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Copyright 2000 The National Journal, Inc.  
The National Journal

February 19, 2000

SECTION: POLLING; Pg. 563; Vol. 32, No. 8

LENGTH: 723 words

HEADLINE: Poll Track

BYLINE: Deborah L. Acomb


The Hot Question
Health Care Qualms
As Congress takes up the patients' bill of rights, a Health
Benefits Coalition poll found that 51 percent of voters favor the
Senate version of the bill, which would guarantee HMO patients a
review within 10 days if they are denied medical care, while 39
percent prefer the House version, which would give patients the
right to sue their health plans if they believe they have not
received the necessary care. The poll, conducted by Public
Opinion Strategies, found that 80 percent believe it is likely
that employers will drop health coverage if they are vulnerable
to health-related lawsuits by their employees. (1/12/00; 800
registered voters; margin of error +-3.5%)

     Meanwhile, an American Association of Health Plans poll
found that 33 percent of employers say they will stop providing
health insurance for all or some of their employees if the House
version prevails. The poll, conducted by Harris Interactive,
surveyed 400 companies with 100 or more employees. (1/17/00; 400
human resources directors; +-5%)

     But health care apparently isn't the top priority to
voters who are choosing a candidate for President. In an ABC
News-Washington Post survey, education ties entitlements as the
most important issue, with 21 percent choosing each; health care
trails at 13 percent.
Education                    21%
Social Security, Medicare    21%
Economy                      19%
Health care                  13%
Taxes                         9%
International affairs         6%
Campaign finance reform       2%

As President, which candidate would do better on health care?
Thirty-six percent said it's Al Gore, while 32 percent chose
George W. Bush. (1/16/00; 1,007 adults; +-3%)

Education                   21%
Social Security, Medicare   21%
Economy                     19%
Health care                 13%
Taxes                        9%
International affairs        6%
Campaign finance reform      2%

Leading Question
The Right Stuff?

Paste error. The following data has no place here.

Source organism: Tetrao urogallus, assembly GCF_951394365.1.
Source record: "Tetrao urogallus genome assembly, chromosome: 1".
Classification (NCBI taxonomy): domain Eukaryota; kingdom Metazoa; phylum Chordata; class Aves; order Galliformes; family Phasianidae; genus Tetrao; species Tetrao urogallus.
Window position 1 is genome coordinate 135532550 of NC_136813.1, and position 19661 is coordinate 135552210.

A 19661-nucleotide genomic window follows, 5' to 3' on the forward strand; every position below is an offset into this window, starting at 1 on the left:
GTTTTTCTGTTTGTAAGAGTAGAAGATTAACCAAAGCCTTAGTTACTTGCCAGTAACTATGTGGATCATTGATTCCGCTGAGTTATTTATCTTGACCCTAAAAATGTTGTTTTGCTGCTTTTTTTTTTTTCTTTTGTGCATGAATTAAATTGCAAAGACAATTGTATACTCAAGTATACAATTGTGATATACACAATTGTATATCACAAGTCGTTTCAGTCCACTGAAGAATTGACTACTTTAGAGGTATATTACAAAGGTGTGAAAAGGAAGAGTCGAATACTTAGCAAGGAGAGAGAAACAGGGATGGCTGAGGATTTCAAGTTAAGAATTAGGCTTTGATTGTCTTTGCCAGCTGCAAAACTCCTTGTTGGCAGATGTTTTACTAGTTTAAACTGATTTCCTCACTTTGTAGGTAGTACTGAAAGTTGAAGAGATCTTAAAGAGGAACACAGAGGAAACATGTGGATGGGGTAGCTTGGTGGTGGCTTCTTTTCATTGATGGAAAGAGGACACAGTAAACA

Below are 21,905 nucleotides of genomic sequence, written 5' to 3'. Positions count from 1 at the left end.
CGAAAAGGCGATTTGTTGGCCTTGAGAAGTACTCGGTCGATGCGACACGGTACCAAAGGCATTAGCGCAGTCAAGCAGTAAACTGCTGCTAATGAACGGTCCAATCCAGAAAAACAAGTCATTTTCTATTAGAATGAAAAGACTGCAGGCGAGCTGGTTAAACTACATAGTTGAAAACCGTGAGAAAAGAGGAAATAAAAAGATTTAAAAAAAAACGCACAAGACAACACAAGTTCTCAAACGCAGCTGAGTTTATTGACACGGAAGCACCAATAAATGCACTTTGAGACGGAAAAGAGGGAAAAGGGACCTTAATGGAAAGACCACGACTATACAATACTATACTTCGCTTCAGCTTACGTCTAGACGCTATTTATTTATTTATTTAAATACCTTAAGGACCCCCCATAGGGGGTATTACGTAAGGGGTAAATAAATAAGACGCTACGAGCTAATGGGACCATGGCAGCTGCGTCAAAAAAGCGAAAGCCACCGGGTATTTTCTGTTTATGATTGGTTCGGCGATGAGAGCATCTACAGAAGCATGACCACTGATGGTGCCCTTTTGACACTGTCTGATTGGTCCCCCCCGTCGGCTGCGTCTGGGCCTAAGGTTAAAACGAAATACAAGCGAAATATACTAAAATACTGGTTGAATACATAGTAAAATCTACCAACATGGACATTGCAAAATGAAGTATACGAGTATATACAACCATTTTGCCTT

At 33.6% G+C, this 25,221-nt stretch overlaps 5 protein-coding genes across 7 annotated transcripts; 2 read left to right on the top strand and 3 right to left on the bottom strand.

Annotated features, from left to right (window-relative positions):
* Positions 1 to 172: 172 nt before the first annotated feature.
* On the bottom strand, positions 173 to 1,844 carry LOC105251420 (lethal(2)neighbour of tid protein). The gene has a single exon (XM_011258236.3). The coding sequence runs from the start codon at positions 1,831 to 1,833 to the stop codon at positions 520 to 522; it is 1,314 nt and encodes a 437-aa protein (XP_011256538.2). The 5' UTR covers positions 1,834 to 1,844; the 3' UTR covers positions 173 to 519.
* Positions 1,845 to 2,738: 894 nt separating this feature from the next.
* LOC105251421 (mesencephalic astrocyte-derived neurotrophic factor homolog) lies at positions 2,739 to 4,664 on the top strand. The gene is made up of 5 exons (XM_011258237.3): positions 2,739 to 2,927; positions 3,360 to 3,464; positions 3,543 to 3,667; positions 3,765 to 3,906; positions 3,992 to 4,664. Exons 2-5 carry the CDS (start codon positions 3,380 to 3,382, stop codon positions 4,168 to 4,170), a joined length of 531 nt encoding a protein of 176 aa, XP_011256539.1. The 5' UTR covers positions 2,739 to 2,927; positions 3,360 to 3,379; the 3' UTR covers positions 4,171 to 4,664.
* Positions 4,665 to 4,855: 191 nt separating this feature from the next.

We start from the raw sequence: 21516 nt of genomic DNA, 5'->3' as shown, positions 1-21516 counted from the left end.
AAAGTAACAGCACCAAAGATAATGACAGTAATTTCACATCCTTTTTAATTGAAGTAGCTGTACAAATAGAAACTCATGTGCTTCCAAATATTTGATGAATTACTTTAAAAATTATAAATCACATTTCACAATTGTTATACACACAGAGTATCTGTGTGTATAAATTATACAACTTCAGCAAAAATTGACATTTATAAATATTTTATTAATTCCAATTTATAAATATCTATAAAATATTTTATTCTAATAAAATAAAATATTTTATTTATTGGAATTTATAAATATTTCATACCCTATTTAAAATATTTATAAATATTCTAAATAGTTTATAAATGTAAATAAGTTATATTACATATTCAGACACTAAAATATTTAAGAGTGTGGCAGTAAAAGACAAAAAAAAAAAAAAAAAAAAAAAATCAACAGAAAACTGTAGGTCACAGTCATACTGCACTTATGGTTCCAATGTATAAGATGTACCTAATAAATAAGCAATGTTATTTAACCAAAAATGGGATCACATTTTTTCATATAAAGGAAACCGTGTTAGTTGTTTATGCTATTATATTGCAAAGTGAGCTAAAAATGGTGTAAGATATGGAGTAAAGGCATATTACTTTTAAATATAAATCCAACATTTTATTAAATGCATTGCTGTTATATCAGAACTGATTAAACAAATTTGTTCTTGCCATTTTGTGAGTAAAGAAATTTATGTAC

Would Americans vote against John McCain because of his
volatile temper? Or against George W. Bush because he flubbed a
foreign affairs pop quiz? A survey by Opinion Dynamics Corp. for
Fox News Channel asked about candidates' characteristics and
found that: 60 percent of respondents believe Al Gore has the
integrity to serve as commander in chief; 55 percent say McCain
has the temperament to be effective in office; almost 70 percent
think Bush has the knowledge to serve; and fewer than half say
Bill Bradley has the experience to do the job. (2/10/00; 900
registered voters; margin of error +-3%).
Issue Spotlight
A Higher Power
A few months back, religion was a dominant theme on the
presidential campaign trail, but today the issue has faded. In a
survey for the women's Web site, however, 78 percent
of women responded that it is "very" or "somewhat" important that
a candidate believe in God. And 69 percent agree with George W.
Bush and Al Gore, both of whom support proposals that would give
religious groups federal funds to provide community social
services. The poll, conducted by InterSurvey, drew a nationally
representative sample of households that have access to the
Internet via WebTV. (1/26/00; 661 adult women; +-4%)
Primary Watch
Looking Ahead to March 7
New York (Democratic primary)
Gore       53%
Bradley    29
(New York Daily News-NY1 News (2/11/00; 1,408 registered voters;
New York (Republican primary)
Bush        46%
McCain       34
(New York Daily News-NY1 News; 2/11/00; 1,408 registered voters;
Ohio (Democratic primary)
Gore       68%
Bradley    24
(University of Cincinnati; 2/9/00; 390 likely Democratic primary
voters; +-5%)
Ohio (Republican primary)
Bush       59%
McCain     25
Keyes       5
(University of Cincinnati; 2/9/00; 345 likely GOP primary voters;
California (open primary)
Gore        26%
Bush        22
McCain      19
Bradley      9
(Fairbank, Maslin and Maullin; (2/9/00; 600 likely open-primary
voters; +-4%)

LOAD-DATE: February 22, 2000

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